External keyboards Keyboards? Yes, keyboards. While most people think of the iPad when it comes to external keyboards, the iPhone supports third-party keyboard accessories. (I use Logitech's Easy-Switch Keyboard at my desk to quickly type messages and other text in several iPhone apps.) And the iPhone 5s and 5c work perfectly well with these these accessories.
However, iOS 7 brings some bad and some good when it comes to using an external keyboard. On the bad side, if your external keyboard has a dedicated Spotlight-search key, that key no longer brings up a Spotlight search under iOS 7. From a gesture standpoint, Apple changed the way you access Spotlight in iOS 7: Instead of pressing the Home button (or swiping to the right) when on the first Home screen, in iOS 7 you swipe down on any Home screen. However, it doesn't appear as though keyboards emulated gestures to access Search--there was some kind of dedicated Search command--so I suspect that this is a bug that will be fixed in an update to iOS 7.
On the good side, iOS 7 has added support for a few new shortcuts when using an external keyboard (thanks to Tao of Mac for the tip). Specifically, when using Safari, several OS X keyboard shortcuts now work on iOS: Command+T opens a new tab, Command+L focuses on (and selects everything in) the location/search bar, and Command+W closes the current tab. iOS 7 is still missing many potentially useful keyboard shortcuts (Command+Tab for switching between apps, anyone?), but these are welcome improvements.
Third-party Lightning-connector accessories The other iOS 7-related issue relates to third-party Lightning-connector accessories. Apple has long recommended that people use only officially licensed accessories--those displaying the Made for iPhone, Made for iPad, or Made for iPod badge--with their iOS devices. However, licensed gear tends to be more expensive than unlicensed, both because Apple charges a fee for licensing and because most licensed gear comes from name brands. So unlicensed gear, which tends to be cheaper, has become quite popular. You'll find it everywhere online, as well as at budget mall kiosks, the shelves of the local discount store...I've even seen it at the gas station down the street.
There are always risks to using knockoff accessories, especially ones involving electricity, but in iOS 7, Apple is being more aggressive in alerting you when you're using unlicensed gear--and sometimes actively blocking that gear from working. For example, I've got a number of unlicensed third-party USB-to-Lightning-connector cables, and after upgrading my iPhone 5 and iPad mini to iOS 7, both displayed an error (shown at right) every time I connected one of those cables. The same thing happens with my new iPhone 5s. A couple of the cables still allow charging and syncing, despite the warning, but two others no longer function at all. (iOS 6 would sometimes display a similar error, but iOS 7 is much stricter in this regard.)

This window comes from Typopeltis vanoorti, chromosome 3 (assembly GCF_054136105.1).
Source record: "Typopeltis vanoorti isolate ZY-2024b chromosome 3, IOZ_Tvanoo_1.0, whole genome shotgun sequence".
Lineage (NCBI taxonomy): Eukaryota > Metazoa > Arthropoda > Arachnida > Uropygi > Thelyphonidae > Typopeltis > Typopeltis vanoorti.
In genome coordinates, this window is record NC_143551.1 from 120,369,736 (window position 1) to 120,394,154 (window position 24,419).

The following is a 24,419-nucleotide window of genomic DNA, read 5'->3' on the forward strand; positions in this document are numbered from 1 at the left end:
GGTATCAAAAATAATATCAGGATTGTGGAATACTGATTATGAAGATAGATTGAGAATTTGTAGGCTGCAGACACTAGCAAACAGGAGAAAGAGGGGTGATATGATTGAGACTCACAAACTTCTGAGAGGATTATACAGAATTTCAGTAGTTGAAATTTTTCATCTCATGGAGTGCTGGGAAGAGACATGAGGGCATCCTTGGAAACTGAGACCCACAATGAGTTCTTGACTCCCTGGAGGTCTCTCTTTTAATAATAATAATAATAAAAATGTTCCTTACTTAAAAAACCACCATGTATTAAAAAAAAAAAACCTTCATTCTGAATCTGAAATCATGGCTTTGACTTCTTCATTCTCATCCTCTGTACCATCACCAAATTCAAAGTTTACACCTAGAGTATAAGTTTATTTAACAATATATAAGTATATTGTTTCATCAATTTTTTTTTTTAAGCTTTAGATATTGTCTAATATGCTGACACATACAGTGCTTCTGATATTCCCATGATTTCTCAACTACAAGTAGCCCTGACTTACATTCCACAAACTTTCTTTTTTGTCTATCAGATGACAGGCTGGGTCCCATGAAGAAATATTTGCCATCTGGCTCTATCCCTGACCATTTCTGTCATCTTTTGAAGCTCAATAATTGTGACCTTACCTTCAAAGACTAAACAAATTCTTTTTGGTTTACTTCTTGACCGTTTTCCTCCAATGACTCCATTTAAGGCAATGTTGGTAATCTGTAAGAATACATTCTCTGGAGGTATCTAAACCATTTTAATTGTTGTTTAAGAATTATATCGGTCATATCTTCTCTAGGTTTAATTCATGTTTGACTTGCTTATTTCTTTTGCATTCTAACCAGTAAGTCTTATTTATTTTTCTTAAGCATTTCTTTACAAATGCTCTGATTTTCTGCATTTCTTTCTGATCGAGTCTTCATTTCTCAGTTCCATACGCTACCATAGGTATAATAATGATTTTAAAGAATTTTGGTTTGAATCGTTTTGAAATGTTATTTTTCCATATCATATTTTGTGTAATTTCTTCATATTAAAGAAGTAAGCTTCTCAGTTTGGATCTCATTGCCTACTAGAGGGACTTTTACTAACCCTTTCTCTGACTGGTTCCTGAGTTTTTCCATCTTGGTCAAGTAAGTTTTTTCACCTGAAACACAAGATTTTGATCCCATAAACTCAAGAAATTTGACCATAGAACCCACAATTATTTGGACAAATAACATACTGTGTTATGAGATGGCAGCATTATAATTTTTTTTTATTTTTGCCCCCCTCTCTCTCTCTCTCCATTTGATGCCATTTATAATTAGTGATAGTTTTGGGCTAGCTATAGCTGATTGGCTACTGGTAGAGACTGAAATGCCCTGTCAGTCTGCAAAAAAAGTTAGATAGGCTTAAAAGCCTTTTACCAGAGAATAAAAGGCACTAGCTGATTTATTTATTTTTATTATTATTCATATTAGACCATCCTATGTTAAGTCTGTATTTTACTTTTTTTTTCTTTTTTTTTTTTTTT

Most of the unlicensed gear I've seen has been less-expensive items such as charge/sync cables, AC chargers, and battery packs--items where, because of their lower cost, Apple's licensing fee is more difficult to absorb into the cost of the product. Most speakers, higher-end docks, and other "premium" gear I've seen is licensed, likely because their higher prices make it easier to cover the costs.
How does your phone or tablet know it's connected to an unlicensed accessory? Licensing the Lightning connector gets a vendor more than just a badge for its packaging. It also provides access to special authentication circuitry inside the connector itself. If that circuitry isn't present--as it isn't on unlicensed gear--iOS 7 throws up the error (and, in some cases, it appears, prevents the accessory from functioning). Some companies have attempted to reverse-engineer the circuitry, some more successfully than others, but the risk to buying unlicensed gear is now greater than before.
If you've got an unlicensed charging accessory that no longer works under iOS 7, a Reddit user offers a workaround that, in our testing, sometimes works. However, use it with caution: There's no way to tell if you've got a high-quality, safe accessory that just isn't licensed, or if the manufacturer also cut corners in other places, resulting in a dangerous product.